Do Human Brains Molt?

In lobsters, a steroid hormone called ecdysteroid spikes during the pre-molt phase and declines sharply after molting. Source: J. Sook Chung

April 3, 2024 โ€” I just saw Dune 2 at the theater, but far more noteworthy is this YouTube of a lobster molting. I can confidently claim that before that video I had never spent a minute of my life thinking about lobsters molting. To be honest, if you had asked me last year if lobsters molt I probably would have said "No". But, I mean, watch the video (variable speed is fine). What a fascinating slash beautiful slash disgusting slash painful slash magical slash moving thing to watch. Can you imagine going through something like that over and over again in your life? I guess humans should be thankful for our endoskeletons.

Why do lobsters molt?

Lobsters molt so they can grow. Lobsters molt so they can repair damaged or diseased shells. Lobsters grow so they can reproduce. And lobsters molt to enhance their sensory perceptions.

How often are lobsters molting?

Lobsters molt far more frequently when they are young (more than ten times per year) than old (sometimes once every 3 years). They are generally in 4 phases: Pre-molt, Molt, Post-molt, or Inter-molt. The critical molting days are always brief, but in their later days lobsters spend less time in the Inter-molt phase and instead more time in drawn out Pre-molt and Post-molt phases.

Why do I think lobster molting might be relevant to understanding human brains?

In my quest to find a more accurate model of bipolar disorder, I was wondering if human brains go through a similar process to lobsters that we haven't properly understood yet. Like lobsters, humans brains are contained inside a skeleton (the skull). While we clearly don't molt our skulls, I wonder if there is some similar natural transformative cyclical process designed to keep our brains growing, shed damaged mental models of the world, improve reproduction, and enhance sensory perceptions. Could the cycles of bipolar disorder be a natural phasic phenomena experienced by all humans, and those labeled "bipolar" just experience more intense molts than others, for some reason?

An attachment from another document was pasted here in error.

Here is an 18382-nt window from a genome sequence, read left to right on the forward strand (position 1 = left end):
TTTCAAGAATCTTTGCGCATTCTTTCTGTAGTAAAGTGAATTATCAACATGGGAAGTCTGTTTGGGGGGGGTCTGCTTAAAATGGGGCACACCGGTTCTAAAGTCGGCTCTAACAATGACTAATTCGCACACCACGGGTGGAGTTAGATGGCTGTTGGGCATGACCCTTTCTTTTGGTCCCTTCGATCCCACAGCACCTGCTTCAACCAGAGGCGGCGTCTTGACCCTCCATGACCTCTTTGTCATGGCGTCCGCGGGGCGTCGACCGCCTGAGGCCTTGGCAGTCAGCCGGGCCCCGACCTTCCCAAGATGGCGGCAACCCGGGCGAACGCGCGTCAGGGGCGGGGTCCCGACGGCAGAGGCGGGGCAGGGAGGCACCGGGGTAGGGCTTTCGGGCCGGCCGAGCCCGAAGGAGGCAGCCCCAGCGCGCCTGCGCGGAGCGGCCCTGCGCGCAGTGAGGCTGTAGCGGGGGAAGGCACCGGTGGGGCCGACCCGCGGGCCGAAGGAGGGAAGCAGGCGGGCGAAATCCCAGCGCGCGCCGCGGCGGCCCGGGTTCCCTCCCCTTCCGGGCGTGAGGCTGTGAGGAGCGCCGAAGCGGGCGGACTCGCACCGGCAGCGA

It seems like lobsters have no choice but to keep molting (except for the ones moved to captive, controlled environments designed to stop molting, like supermarket tanks where they go before being boiled to death). Maybe they are really stoked with their current shell, but nature says "sorry, too bad, time to grow", and gives them the painful boot. Similarly, maybe brains go through cycles where even if you were comfortable with your current interface to the world, nature has designed it so you will have to molt it anyway. It is a painful and vulnerable process (the mortality rate of a lobster molt is 10%), and no guarantees your new shell will be better than the last, but apparently, with lobsters at least, it is a risk that pays off in the game of natural selection.



While researching lobsters (for the first time), I also came upon this interesting post on a different topic releated to lobsters and brains.

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